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Re: new.net: yet another dns namespace overlay play

  • From: William Allen Simpson
  • Date: Thu Mar 08 09:24:06 2001

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Patrick Greenwell wrote:
> We really are wandering from operational content, but I simply couldn't
> pass this up because it contains so much bad information.
> 
> >
> > barcelona.com -- a UDRP decision by a WIPO panel.
> >
> > Seems to have been correctly decided.  They lost on not one, not two,
> > but three issues!
> >
> > Look at those dates.  A race to the registrar, by mere days, clearly
> > designed to prevent the city from using the .com domain.
> 
> What exactly are you talking about? The domain had been registered
> since 1996, and the site had been in operation since 1997.
> 
Perhaps you missed the findings of fact:

February 21, 1996: Barcelona.com 

March 5, 1996: 42 registrations by Barcelona City.

One wonders, how did Ms. Concepcio Riera Llena know that the city was
about to embark on trademark registrations and a network presence?  
Is this a city so unlike other bureaucracies that it was able to 
suddenly prepare 42 registrations in a week?

One wonders, why did it take another year for the site to go into 
operation?  Was it because Llena had no actual Internet expertise?

In Spain, the City of Barcelona has trademarked barcelona.es, .com, 
.net, and .org.  Excessive (in my view), but no surprise with the 
actions of Llena.

Llena tried to evade that registration by transferring "ownership"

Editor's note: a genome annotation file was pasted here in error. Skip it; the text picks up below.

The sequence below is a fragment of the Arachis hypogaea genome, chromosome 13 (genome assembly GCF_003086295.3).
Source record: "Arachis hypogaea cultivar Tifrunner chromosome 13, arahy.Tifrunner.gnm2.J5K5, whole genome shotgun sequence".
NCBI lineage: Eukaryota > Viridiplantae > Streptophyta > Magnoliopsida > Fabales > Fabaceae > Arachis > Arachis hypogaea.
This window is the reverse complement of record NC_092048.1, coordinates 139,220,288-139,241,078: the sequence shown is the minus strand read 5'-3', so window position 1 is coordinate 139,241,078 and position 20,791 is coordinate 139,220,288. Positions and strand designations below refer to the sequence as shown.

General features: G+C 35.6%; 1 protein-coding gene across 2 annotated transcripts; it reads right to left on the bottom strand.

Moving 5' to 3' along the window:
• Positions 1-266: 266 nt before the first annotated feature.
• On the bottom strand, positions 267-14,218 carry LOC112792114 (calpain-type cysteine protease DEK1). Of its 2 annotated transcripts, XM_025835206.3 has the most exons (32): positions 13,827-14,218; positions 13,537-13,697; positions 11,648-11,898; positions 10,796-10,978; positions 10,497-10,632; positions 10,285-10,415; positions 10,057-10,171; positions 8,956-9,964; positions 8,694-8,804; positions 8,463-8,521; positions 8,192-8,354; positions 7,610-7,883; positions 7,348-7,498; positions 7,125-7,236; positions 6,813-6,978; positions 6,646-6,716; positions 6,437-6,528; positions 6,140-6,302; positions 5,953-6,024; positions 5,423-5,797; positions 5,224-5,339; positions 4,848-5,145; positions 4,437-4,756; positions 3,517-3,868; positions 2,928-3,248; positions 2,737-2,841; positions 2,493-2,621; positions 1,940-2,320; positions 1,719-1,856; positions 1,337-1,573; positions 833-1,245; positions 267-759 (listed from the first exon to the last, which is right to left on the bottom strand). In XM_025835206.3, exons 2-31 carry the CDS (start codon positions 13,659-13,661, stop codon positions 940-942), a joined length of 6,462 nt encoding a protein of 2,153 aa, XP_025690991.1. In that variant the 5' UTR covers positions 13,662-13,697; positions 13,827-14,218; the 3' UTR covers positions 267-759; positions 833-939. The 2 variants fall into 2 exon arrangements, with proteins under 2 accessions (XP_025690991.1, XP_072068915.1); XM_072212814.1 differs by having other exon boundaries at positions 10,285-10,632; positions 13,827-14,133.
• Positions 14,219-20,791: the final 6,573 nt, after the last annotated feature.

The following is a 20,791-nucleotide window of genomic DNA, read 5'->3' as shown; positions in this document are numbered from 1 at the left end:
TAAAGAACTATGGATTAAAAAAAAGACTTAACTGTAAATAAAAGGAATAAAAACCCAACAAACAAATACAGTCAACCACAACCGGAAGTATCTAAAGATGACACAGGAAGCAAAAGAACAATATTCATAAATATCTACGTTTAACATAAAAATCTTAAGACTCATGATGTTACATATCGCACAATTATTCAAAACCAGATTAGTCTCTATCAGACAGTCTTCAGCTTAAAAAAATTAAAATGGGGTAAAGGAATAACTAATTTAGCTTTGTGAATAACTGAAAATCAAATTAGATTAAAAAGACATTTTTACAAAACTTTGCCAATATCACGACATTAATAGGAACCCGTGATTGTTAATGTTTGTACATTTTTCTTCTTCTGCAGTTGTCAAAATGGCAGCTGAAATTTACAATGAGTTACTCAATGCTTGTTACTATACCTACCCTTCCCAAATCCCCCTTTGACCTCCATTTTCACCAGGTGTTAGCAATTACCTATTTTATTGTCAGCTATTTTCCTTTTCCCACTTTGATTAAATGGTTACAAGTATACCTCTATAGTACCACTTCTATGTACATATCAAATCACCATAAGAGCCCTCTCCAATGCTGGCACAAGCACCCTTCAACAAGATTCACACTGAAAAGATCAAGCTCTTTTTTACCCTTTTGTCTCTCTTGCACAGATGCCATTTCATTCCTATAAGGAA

from Spain to a shell company in the US (June 15, 2000), where she 
does not reside, and applying for trademark on barcelona.com in the 
US (not granted).

The only defense mounted by Llena is essentially: I got it first, and 
have a property right, nyah, nyah, nyah.

These squatters relied on Navigator appending .com when just the word 
(in this case, "barcelona") was typed.  That's not a legitimate 
business interest.  That's "intentionally attempted to attract, for 
commercial gain, Internet users to your web site or other on-line 
location, by creating a likelihood of confusion with complainantís 
mark".  4(b)(iv).

I see a very bad actor here!


> Please see the lawsuit that the owners filed against the City Council of
> Barcelona:
> 
> http://www.domainbattles.com/lawsuit3.htm
> 
You rely on a legal Complaint posted on the 'net, not even issued a 
file number?  

Where is the Answer?

How did they assert jurisdiction over a foreign entity?

What was the disposition of the case?  


> > Just the kind of behaviour that the UDRP was designed to fix.
> 
> Guess what? The original registrants still have posession and use of the
> domain. Of course the original registrant had to go to court in order to
> prevent the theft of their domain, a theft made possible by the UDRP and
> your friends at SWIPO.
> 
I'm not familiar with this organization. 

Do you have any remaining objectivity?

Do you understand that UDRP can be superseded by a court order?

Do you know what a "stay" means?

Do you understand that under US law, because they tried to extort 
from the city, they have a strong likelihood of losing the domain as 
punishment for their bad actions?

As I said, even had the ALJ not found misfeasance and malfeasance on 
several other issues, the extortion demand alone would have lost them 
their case under UDRP.  Now, they have to content with ACPA, which is 
stronger on this issue.

The reason we have the UDRP and ACPA is experience with these squatters 
got so bad that the legal system needed to deal with the crisis.  The 
"property right" advocates gambled with our networks, and the legal 
establishment agreed with the Internet pioneers: there is no ownership 
right in the DNS.  Established marks win.

And that's my last post on this particular topic, which has gone far 
afield of the new.net domain pirates.


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